Postpartum moms turn to TriHealth pelvic health physical therapist Julie Brehm for help with a sensitive issue.
What does it mean to be successful in your position?
To be defined as successful would relate to patient outcomes—having patients get better and achieve their goals. Another way would be referrals. I consider it a huge compliment that my patients send me their moms, their sisters, their sisters-in-law, their BFFa. I see a lot of patients through word of mouth and care providers, so people in the community that I respect, [such as] OBGYNs and midwives.
Why do you think pelvic floor therapy has gained so much traction and attention recently?
I have been a physical therapist for 20 years with most of that doing pelvic health physical therapy. When I first started working in rural Knoxville, Tennessee, some of it was preventative health but a lot of it was reactionary—patients who have had pelvic floor disorders for a long time would eventually be referred. It’s different now, and I love it. It’s a lot more preventative health: “I recognize the problem now and I’m going to seek help now versus waiting until it gets to be a really, really big problem 10 years down the line.” I really attribute it to better education and people talking … social media has helped. People are less afraid to speak up, and fewer think this is a taboo topic.
Why do you have such a long waitlist? And why are you known as pelvic floor royalty in Cincinnati?
It’s multi-faceted. I’ve been doing this for a really long time, so that helps to have a lot of experience. I think I’m a little more unique in the fact that to me this is not just a job—it’s a way of life, and I am self-motivated to learn. I have a strong passion to help people and I want to be really spectacular at that, and I want my patients to get the absolute best top-notch care … so I educate myself. I read a ton of research-related articles and take a lot of continuing education courses specifically in pelvic health.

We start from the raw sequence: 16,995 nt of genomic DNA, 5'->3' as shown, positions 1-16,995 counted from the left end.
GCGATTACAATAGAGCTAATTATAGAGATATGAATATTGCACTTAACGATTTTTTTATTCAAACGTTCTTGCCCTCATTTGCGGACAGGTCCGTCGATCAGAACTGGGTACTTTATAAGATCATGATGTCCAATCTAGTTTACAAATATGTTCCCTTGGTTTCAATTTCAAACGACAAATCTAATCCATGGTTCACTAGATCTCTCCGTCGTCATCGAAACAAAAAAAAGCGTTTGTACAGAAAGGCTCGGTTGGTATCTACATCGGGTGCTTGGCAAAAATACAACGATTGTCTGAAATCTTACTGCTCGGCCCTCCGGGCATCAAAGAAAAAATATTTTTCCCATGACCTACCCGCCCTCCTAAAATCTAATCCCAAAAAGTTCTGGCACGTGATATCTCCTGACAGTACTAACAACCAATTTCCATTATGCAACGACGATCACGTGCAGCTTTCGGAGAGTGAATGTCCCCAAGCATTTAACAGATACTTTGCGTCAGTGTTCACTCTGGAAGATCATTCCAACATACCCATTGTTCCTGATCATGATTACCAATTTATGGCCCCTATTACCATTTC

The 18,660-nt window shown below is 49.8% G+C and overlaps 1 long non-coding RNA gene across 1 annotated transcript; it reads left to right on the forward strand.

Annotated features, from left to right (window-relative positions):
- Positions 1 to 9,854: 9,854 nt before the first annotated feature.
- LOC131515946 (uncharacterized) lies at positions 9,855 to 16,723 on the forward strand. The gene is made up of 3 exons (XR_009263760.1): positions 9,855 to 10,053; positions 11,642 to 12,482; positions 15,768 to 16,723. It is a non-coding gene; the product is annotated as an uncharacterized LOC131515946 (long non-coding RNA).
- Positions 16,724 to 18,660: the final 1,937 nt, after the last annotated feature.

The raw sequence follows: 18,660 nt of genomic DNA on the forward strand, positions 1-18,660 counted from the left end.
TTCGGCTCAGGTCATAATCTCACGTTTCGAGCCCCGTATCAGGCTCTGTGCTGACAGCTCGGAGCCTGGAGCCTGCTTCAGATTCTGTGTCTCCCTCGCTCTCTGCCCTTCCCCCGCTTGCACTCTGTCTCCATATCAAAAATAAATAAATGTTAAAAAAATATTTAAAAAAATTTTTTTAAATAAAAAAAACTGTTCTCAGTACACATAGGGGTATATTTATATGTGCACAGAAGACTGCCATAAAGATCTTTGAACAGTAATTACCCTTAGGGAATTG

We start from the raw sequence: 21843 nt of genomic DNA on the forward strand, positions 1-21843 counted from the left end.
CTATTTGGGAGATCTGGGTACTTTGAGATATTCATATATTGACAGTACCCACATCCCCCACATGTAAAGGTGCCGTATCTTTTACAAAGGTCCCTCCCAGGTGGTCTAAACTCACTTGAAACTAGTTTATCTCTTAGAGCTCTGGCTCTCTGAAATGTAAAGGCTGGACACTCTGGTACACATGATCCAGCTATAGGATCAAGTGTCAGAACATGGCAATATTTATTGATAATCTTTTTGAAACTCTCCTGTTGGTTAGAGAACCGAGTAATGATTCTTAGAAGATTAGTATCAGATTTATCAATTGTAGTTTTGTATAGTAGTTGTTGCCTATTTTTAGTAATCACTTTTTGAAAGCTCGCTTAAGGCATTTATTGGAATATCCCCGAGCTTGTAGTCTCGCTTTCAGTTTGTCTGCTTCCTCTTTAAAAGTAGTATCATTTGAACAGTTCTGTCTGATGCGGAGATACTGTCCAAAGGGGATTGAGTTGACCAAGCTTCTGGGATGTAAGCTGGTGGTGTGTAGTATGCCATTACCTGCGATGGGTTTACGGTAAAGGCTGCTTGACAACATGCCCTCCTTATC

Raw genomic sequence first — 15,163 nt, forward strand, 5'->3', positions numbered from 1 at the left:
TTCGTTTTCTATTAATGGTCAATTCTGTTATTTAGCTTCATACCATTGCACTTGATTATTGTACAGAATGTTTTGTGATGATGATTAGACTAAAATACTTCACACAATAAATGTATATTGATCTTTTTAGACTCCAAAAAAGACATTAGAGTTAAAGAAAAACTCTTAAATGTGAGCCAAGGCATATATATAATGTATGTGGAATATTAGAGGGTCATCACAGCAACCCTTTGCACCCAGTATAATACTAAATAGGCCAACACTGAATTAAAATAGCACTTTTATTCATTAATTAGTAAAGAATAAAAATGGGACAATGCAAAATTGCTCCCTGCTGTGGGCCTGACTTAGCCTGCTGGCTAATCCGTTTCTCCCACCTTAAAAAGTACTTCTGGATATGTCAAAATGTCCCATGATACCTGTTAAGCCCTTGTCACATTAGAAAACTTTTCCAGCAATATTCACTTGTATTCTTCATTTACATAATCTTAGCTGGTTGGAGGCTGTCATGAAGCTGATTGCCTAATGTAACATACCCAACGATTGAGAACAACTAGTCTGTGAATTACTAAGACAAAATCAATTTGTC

One of my patients recently remarked to me, “You explain this so well.” And I think that makes a difference too, to be able to educate patients on what’s going on so that they understand versus, “I’m just going to blindly set you up with this random set of exercises.” It’s not good care and doesn’t create buy-in to do that because people are less likely to do the things they need to do or understand why they’re doing them.
When you retire, what do you want to look back on and say, Wow, I accomplished X?
It would make me so proud if my daughter wanted to follow in my footsteps and pass the torch to her, but if that’s not her thing, that’s fine too. If not, maybe another physical therapist who has the same passion as myself that I can pass the torch on to…and can be trained in a similar way, so they can [impact] other families. It shouldn’t die with me.
Where do you hope pelvic health is headed in the future?
Preventative medicine is so important. We are comprised of the things we have done in our past … if we fall off a sled and injure our coccyx. If we were competitive dancers or gymnasts or played volleyball or basketball. Those events we do form who we are today as a pregnant mother, and that should not be overlooked in any capacity. Doing preventative pelvic checks and pelvic floor health during pregnancy is a great way to reach people at a critical time in their life.
What do you love most about raising your family in Cincinnati?
The amazing arts programs here. I dance down at Cincinnati Ballet for fun through their adult program, and I love taking my kids to see the shows there. We attend the shows at the Aronoff Center and the Children’s Theatre of Cincinnati … they are all so important to me, and I love exposing my kids to the arts. I think we have amazing parks here as well through the whole city, so we’re excited for this time of year.